My five absolute favourite Pilates moves: –

  • Roll downs – Start standing with feet hip width apart as tall and proud as you can. Breath in to prepare and then as you exhale that breath start to fold down towards the floor, one vertebra at a time. Let you arms and head relax as you fold down toward the floor, leaving your legs long but softly bent at the knees. Feel the stretch of the muscles in the spine as you fold and then rebuild back up to tall after hanging down by your feet for a few seconds.
  • Walk out to plank – Starting on all fours, hands under shoulders and knees under hips. Tilt your pelvis until the lower back is flat and you could support a glass of water without spiling it. Walk one leg out to a long leg position and then bring the other leg out so that you are in a full arm plank for a few seconds and the walk the first leg you moved back to its starting position and return to all fours. All with out slipping a drop of water in our imaginary glass. This movement and keeping a still lower back requites us turn on lots of deep core muscles.
  • Rolling like a ball – Sitting up right on a mat hug your knees into your chest and start to round your spine to make a ball shape, bringing your feet up away from your mat. Breath in to prepare and then round the spine even more and roll backwards as you exhale, using the momentum of rolling to come back up without going so far that your toes touch the floor. Use your abdominals and breath to control this moment. It’s a really fun movement that increases our heart rate and gets the blood pumping.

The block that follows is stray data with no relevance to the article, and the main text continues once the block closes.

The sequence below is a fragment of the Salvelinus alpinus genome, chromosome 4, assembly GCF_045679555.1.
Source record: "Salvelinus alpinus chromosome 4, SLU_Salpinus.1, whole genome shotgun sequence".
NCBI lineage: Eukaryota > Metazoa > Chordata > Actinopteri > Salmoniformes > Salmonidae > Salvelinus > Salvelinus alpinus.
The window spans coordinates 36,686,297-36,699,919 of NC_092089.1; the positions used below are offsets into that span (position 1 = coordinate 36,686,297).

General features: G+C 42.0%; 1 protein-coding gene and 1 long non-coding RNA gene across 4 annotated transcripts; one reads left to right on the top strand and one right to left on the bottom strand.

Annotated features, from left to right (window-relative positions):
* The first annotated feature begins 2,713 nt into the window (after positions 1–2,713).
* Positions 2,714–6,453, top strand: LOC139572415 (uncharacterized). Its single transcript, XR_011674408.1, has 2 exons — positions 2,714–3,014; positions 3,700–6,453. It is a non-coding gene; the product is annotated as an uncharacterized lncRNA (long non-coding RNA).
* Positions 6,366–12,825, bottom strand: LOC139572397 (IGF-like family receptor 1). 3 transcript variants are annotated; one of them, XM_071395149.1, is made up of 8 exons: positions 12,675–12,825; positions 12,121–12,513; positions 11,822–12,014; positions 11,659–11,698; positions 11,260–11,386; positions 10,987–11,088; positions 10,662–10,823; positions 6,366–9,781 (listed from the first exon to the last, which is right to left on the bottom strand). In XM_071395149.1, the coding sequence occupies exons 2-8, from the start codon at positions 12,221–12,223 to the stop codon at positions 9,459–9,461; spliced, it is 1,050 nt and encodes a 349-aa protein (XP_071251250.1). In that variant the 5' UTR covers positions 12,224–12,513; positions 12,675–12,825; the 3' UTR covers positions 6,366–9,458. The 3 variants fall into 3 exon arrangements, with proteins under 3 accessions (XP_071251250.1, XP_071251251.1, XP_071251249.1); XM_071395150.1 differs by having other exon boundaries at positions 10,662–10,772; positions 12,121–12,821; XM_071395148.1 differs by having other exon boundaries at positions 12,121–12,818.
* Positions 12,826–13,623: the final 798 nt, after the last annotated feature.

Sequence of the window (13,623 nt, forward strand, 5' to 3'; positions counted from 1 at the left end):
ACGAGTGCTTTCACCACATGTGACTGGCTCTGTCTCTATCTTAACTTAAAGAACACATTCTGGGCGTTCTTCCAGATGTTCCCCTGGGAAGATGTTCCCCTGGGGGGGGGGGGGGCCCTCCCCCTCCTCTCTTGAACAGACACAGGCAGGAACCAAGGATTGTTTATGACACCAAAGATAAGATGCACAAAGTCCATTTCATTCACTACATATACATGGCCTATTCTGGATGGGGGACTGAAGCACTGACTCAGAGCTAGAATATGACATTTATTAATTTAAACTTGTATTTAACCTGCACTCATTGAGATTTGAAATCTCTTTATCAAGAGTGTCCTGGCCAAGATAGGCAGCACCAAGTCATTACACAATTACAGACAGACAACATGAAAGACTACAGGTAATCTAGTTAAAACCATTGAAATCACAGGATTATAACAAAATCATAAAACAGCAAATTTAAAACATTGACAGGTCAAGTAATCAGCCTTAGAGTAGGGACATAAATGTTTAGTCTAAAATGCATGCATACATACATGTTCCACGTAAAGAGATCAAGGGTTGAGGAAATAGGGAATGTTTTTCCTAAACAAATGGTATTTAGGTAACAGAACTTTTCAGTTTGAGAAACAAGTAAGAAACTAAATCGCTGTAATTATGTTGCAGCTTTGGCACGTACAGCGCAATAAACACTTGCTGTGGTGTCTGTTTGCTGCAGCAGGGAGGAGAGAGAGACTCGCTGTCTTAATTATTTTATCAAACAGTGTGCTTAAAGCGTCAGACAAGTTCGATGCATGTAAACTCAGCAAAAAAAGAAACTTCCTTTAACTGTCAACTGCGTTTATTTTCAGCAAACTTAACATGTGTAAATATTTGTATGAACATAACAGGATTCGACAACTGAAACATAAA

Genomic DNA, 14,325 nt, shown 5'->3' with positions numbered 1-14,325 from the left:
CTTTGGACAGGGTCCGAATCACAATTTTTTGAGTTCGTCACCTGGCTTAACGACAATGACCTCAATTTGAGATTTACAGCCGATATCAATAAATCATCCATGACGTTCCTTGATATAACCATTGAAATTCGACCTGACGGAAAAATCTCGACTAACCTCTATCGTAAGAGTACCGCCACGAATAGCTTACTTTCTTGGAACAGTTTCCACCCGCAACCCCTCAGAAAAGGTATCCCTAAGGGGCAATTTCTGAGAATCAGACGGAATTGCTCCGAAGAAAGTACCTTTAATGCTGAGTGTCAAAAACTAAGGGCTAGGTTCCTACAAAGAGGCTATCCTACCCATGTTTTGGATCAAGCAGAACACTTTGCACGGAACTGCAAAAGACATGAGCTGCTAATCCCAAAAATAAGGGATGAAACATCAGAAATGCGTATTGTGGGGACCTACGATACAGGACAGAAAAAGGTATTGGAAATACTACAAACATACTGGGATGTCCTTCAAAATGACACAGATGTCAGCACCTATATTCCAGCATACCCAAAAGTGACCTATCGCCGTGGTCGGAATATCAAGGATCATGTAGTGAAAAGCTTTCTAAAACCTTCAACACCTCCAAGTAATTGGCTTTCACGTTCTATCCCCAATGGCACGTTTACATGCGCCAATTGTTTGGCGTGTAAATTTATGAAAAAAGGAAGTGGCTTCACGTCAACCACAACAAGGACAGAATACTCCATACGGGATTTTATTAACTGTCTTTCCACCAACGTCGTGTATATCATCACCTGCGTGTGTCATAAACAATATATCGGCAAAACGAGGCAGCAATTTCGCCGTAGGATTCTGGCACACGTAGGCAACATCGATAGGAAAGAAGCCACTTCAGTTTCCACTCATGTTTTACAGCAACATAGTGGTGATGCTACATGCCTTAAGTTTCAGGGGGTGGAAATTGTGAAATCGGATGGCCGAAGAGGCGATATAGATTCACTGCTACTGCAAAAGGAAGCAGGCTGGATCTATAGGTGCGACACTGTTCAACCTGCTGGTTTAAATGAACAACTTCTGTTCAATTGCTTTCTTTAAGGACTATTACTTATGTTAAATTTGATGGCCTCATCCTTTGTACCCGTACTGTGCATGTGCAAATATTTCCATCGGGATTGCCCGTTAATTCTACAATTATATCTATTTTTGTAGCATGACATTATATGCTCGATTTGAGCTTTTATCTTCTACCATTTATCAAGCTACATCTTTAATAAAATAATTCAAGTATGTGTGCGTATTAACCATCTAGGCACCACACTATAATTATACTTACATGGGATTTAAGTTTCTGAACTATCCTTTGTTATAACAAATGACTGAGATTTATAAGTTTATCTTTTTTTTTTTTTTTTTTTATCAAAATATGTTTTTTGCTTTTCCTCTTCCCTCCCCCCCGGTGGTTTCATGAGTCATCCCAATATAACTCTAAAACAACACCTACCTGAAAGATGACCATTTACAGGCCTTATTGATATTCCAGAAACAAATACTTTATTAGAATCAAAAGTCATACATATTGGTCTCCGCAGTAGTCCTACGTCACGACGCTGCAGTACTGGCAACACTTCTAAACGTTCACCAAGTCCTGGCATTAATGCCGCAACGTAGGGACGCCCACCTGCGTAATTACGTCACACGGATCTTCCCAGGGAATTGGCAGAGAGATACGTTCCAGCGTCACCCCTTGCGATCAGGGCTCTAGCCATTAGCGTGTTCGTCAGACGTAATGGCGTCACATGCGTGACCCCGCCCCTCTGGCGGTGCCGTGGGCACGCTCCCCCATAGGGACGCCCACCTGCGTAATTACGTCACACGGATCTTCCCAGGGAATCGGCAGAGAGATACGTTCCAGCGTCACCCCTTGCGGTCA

• Clams – Lying side on mat with your elbow propped up (or with your arm extended above your head and rest your head on your bicep), bend your knees forward and line your feet up with your bottom. Stack you hips, knees feet and shoulders. Using abdominals to keep everything else still while you open at the knees. This is great for building strength around our hips.
  • Roll ups – starting laying flat with our arms up in the air over our chest. Breath in to prepare and then exhale as you start to lift the head and peel the spine away from the mat, c-shaping your spine as your come up to seated. We can bend at the knees to help us come up if we need assistance. Sit tall once you are up and then hinge at the hips to lean forward towards your feet. Repeat the moment in reverse to come back to the mat with control.

If you give these movements a try, repeat each move for two to four minutes each to make a short Pilates workout. To find out more about Pilates and how it can help, increase your flexibility, strength and help manage stress please get in touch with me through my new website here .

Sara McDonnell